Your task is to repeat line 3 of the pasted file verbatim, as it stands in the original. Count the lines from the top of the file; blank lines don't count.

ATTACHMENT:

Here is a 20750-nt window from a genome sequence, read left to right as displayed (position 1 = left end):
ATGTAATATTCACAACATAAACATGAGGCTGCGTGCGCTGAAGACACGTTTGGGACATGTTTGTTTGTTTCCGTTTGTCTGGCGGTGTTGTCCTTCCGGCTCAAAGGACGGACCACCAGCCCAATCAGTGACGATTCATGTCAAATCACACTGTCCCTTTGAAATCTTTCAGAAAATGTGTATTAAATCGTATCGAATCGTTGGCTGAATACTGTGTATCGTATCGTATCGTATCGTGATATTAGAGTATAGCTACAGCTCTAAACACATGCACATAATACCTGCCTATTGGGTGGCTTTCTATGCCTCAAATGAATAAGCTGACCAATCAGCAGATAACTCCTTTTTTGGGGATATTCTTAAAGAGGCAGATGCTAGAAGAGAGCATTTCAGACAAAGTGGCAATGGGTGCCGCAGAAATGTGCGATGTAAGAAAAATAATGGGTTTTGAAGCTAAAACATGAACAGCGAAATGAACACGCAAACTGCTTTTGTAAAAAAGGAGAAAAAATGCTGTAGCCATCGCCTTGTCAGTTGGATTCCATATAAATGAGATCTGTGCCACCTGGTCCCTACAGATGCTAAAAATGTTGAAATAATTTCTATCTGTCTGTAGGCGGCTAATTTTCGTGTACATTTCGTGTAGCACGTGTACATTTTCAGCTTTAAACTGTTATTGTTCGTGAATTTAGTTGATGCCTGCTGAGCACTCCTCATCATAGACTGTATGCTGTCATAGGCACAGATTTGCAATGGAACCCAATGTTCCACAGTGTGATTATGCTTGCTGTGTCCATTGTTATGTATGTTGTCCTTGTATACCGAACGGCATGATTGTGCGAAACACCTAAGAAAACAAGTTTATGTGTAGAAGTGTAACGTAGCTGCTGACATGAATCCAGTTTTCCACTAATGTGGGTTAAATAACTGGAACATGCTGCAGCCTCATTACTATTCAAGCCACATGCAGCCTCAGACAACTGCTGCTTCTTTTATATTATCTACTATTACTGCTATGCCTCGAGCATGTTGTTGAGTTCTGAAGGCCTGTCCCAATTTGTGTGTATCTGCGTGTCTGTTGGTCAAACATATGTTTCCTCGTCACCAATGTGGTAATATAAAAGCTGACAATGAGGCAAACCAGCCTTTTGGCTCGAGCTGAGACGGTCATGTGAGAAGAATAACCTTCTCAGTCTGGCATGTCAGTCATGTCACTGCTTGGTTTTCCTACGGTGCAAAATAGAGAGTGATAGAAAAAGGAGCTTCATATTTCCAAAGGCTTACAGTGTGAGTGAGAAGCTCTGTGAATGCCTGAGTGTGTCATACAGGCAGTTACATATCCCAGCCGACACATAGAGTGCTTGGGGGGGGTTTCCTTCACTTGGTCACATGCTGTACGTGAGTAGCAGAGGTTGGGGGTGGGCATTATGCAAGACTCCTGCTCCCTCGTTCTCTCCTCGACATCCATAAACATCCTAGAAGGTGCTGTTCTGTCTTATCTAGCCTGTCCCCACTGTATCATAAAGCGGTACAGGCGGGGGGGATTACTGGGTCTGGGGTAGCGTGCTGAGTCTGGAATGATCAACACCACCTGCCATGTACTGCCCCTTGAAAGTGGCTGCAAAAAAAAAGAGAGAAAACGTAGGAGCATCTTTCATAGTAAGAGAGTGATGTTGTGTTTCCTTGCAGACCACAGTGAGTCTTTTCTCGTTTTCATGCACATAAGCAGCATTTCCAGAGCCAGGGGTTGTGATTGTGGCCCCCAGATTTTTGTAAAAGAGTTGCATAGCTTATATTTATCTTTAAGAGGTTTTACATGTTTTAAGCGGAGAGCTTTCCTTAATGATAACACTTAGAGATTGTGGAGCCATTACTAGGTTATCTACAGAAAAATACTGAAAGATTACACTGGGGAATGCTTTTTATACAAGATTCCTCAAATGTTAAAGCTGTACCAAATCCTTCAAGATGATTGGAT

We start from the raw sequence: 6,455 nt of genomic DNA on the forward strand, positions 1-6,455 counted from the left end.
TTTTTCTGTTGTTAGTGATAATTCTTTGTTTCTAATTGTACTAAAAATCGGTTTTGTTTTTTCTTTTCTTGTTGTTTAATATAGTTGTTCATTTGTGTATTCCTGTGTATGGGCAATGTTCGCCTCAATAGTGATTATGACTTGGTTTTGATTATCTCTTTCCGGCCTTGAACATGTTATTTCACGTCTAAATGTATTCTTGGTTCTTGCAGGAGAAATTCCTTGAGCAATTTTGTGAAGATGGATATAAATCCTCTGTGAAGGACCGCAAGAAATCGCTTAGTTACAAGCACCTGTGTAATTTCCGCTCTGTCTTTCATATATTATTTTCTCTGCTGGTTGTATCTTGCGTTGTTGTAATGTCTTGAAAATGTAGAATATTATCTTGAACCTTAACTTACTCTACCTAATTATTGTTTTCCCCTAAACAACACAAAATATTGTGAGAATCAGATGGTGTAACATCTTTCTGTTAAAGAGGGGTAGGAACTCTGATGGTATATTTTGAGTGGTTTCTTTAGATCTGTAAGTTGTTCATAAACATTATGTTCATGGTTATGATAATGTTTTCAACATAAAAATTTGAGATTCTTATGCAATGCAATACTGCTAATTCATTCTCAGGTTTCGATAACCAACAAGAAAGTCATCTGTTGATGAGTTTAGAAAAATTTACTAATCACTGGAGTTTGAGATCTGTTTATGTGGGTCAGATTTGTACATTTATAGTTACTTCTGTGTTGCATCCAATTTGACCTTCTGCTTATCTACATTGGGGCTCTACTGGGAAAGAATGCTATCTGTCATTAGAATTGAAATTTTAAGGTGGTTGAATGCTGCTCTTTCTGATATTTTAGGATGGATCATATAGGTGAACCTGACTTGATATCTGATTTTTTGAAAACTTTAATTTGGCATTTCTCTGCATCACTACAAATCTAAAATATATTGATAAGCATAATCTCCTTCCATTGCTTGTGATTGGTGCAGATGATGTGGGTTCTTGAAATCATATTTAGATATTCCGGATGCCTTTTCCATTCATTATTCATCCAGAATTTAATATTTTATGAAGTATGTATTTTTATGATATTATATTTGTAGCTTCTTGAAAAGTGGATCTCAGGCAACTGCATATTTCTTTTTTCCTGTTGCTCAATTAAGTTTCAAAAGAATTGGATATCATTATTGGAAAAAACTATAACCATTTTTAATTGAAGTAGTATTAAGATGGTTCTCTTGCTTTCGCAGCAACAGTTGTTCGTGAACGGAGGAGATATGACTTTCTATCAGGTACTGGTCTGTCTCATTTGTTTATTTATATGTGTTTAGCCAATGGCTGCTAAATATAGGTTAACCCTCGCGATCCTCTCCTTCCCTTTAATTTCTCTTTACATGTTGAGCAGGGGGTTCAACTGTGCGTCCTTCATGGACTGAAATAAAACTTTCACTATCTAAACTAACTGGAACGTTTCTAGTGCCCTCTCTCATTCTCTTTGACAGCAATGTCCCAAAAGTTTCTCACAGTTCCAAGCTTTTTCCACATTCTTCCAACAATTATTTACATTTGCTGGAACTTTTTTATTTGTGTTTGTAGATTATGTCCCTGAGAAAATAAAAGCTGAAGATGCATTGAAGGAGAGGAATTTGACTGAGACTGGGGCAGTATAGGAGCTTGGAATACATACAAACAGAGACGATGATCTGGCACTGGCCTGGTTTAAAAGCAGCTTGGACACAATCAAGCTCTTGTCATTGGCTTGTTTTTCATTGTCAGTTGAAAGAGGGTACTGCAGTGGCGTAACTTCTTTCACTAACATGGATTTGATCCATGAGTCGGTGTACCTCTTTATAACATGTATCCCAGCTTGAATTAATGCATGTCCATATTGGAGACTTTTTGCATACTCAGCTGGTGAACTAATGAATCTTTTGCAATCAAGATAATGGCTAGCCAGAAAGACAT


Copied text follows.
We start from the raw sequence: 6,455 nt of genomic DNA on the forward strand, positions 1-6,455 counted from the left end.